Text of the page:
I wish that everyone watching the movie could understand French, because Cyrano always speaks in rhymes in the French. He is asked by someone how he expects to survive after he has offended some fool who is protected by a powerful nobleman. Does Cyrano have a powerful protector? His reply: “No, I have no patron… but a patroness” while putting his hand on his sword. In other productions of the play, like this one, he draws his sword.

Cyrano is also very lonely, and finds women very mysterious, and therefore very desirable. But he has a long nose, so he feels that he has no hope with them, and he doesn’t even try.


Look well at me–then tell me, with what hope
This vile protuberance can inspire my heart!
I do not lull me with illusions–yet
At times I’m weak: in evening hours dim
I enter some fair pleasance, perfumed sweet;
With my poor ugly devil of a nose
I scent spring’s essence–in the silver rays
I see some knight–a lady on his arm,
And think ‘To saunter thus ‘neath the moonshine,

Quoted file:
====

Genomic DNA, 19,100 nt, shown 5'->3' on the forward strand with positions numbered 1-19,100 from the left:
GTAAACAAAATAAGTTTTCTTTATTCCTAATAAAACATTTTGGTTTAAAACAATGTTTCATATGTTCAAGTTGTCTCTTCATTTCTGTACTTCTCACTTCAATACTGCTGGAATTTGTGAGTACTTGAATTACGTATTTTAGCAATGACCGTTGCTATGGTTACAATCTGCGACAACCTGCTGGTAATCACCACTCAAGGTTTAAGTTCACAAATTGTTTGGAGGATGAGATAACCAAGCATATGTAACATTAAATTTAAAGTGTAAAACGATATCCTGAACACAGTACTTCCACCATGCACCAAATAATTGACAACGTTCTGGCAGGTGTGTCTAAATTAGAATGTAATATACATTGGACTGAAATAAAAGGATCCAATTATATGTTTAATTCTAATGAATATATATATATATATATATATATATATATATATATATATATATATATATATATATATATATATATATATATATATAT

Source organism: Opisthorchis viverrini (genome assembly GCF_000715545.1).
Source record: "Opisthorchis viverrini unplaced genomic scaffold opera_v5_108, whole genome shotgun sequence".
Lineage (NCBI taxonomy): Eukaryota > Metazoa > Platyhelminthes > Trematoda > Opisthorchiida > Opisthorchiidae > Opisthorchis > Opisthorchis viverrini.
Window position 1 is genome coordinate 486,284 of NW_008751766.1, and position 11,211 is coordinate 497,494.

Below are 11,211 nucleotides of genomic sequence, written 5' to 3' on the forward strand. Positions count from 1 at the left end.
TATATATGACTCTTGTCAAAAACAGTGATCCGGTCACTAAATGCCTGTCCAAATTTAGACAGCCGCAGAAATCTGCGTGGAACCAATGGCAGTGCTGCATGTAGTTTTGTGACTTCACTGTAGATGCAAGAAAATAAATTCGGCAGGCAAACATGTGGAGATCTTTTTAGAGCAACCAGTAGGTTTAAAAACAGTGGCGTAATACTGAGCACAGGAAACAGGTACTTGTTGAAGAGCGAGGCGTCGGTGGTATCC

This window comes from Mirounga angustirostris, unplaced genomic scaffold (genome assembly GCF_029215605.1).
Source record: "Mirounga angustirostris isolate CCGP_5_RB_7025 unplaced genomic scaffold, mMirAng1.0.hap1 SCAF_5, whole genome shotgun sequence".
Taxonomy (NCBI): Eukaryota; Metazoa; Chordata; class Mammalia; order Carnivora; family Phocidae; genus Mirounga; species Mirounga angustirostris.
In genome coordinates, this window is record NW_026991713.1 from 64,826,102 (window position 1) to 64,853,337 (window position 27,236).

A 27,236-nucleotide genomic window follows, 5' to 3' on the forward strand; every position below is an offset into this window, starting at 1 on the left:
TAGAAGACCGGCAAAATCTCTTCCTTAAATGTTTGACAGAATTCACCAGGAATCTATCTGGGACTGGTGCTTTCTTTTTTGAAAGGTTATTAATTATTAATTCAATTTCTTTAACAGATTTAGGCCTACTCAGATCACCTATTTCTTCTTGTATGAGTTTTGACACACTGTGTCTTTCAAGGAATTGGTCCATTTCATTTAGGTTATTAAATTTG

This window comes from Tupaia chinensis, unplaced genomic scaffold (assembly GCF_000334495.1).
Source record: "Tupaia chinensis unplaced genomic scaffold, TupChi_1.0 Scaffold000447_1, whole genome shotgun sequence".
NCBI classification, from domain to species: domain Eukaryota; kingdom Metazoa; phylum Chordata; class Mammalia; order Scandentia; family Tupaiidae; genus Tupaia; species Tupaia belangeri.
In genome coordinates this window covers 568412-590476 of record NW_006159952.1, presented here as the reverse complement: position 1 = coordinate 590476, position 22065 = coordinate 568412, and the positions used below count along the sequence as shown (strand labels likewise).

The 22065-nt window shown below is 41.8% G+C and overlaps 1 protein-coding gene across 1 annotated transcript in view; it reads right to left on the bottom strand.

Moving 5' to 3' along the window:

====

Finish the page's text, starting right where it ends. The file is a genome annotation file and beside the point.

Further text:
I were fain to have my lady, too, beside!’
Thought soars to ecstasy. . . O sudden fall!
–The shadow of my profile on the wall!

If you watch the 1990 version of the movie with subtitles, you can at least hear the rhymes – everything he says rhymes. French is a beautiful language. Here’s the play in French and in English for those who prefer to read rather than watch. If you read the play, you get more details but you lose the swordfights. Cyrano is the best swordsman in Paris, and not afraid to use his sword to make a point, so to speak.

Happy Friday!

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Mike Licona explains the As, Bs, Cs, Ds and Es of New Testament reliability

Mike Licona is one of my favorite Christian apologists, and here is an excellent lecture to show you why.

In the lecture, he explains why the four biographies in the New Testament should be accepted as historically accurate: (55 minutes)


  • What a Baltimore Ravens helmet teaches us about the importance of truth
  • What happens to Christians when they go off to university?
  • The 2007 study on attitudes of American professors to evangelical Christians
  • Authors: Who wrote the gospels?
  • Bias: Did the bias of the authors cause them to distort history?
  • Contradictions: What about the different descriptions of events in the gospels?
  • Dating: When were the gospels written?
  • Eyewitnesses: Do the gospel accounts go back to eyewitness testimony?

This is basic training for Christians. They ought to show this lecture whenever new people show up, because pastors should not quote the Bible until everyone listening has this information straight.